Gilbert Police expenses for Thursday night protests go past $700,000

Gilbert protests
Black Lives Matter protestors face off across Warner Road from Trump-Pence supporters Oct. 1. (Tom Blodgett/Community Impact Newspaper)

Black Lives Matter protestors face off across Warner Road from Trump-Pence supporters Oct. 1. (Tom Blodgett/Community Impact Newspaper)

Dueling protests that have become a Thursday-night fixture this summer and fall at Gilbert and Warner roads have cost police more than $700,000 to date, officials said.

Nearly all of the $732,281.05 costs are in personnel assigned to the protests, with just $4,225.63 spent in other costs.

The protests have been included a group representing Black Lives Matter, though some BLM organizers have urged their group to stay away from the protests now as they have become counterproductive, officials said.

The other group represented started as a “Back the Blue” pro-police group, but recent protests have mostly displayed Trump-Pence campaign signs and some pro-Second Amendment signage, officials said.

Police have set up traffic barriers on either side of Warner Road at Gilbert to keep the groups safely away from traffic and each other and assigned officers from different units near the protests.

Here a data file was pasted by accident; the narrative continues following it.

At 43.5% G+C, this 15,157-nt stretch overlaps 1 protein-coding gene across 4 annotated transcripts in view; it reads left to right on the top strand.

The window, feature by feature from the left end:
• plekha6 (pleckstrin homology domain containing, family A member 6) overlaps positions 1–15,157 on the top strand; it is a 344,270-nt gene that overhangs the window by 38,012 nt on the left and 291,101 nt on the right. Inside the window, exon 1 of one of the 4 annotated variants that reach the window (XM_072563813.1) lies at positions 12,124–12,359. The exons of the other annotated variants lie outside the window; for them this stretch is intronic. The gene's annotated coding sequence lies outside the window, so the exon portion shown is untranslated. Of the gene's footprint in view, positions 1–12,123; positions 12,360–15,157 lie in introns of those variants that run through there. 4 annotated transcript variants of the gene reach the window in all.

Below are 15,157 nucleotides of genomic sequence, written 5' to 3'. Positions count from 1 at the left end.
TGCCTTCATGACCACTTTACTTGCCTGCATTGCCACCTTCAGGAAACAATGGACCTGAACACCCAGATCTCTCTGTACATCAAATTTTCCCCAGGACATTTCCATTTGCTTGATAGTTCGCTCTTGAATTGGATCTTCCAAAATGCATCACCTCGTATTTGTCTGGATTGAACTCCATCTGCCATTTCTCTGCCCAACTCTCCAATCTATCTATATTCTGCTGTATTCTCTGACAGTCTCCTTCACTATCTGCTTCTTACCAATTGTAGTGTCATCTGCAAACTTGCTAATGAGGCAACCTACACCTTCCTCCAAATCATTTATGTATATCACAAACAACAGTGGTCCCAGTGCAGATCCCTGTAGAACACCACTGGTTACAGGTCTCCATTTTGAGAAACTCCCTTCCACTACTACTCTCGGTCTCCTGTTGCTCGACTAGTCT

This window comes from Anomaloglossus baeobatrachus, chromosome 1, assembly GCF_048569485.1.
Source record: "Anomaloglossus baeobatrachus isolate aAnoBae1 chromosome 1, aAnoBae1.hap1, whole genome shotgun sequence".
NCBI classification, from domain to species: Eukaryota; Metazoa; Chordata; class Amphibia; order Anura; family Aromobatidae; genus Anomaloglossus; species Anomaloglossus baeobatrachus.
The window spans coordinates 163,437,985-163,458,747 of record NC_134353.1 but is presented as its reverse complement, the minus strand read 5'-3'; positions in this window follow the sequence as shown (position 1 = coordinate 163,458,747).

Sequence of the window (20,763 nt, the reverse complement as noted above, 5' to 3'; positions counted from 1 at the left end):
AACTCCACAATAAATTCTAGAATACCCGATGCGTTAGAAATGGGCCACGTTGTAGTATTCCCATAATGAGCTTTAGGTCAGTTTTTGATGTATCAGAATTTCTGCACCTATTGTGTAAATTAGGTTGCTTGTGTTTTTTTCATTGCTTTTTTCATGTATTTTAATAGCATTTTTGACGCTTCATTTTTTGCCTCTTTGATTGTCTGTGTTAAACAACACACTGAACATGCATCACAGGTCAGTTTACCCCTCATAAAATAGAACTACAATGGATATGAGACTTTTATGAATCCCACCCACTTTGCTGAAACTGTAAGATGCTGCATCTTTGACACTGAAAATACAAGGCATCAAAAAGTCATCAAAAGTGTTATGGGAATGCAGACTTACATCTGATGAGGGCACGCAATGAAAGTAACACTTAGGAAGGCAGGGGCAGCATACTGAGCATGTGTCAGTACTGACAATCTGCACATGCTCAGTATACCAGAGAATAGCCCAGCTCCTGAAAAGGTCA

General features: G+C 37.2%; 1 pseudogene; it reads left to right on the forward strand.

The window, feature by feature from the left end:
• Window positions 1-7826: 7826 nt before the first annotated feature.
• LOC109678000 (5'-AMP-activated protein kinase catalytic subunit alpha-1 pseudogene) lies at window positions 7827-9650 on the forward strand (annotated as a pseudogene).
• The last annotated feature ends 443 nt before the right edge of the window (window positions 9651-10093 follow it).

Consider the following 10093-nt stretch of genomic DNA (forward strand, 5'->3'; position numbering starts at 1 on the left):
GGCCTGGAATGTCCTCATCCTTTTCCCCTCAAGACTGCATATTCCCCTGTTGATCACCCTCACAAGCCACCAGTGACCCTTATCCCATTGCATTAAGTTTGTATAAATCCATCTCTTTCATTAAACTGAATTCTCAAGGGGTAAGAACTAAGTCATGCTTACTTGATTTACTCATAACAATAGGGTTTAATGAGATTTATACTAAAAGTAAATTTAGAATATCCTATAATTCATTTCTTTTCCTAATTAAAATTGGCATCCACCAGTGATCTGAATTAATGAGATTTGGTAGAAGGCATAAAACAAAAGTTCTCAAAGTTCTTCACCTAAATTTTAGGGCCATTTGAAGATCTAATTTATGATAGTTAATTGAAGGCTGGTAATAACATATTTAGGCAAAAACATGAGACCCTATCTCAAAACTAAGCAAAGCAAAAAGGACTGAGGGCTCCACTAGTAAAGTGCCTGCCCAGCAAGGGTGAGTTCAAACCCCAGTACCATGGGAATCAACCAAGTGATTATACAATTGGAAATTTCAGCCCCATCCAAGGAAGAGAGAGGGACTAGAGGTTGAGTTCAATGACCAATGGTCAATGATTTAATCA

Gilbert Police spokesperson Brenda Carrasco said Chandler and Mesa police departments helped with policing the situation in early weeks and did not charge Gilbert for doing so in exchange for Gilbert’s promise to help when those agencies needed it.

Carrasco said Gilbert’s costs averaged $21,000 per week when Chandler and Mesa also were helping, but now is at $32,000 per week since Gilbert Police Department is handling the protests alone.

Attendance at the protests have been dwindling since Aug. 20, a night when some protestors crossed the street and two arrests were made related to the protests, officials said. The arrests that night are the only ones that have been made beside nearby traffic violations, Carrasco said.
By Tom Blodgett
Raised in Arizona, Tom Blodgett has spent 30 years in journalism in Arizona and is the editor of the Gilbert edition of Community Impact Newspaper. He is a graduate of Arizona State University, where he now serves as an instructional professional in the Walter Cronkite School of Journalism and Mass Communication and editorial adviser to The State Press, the university's independent student media outlet.


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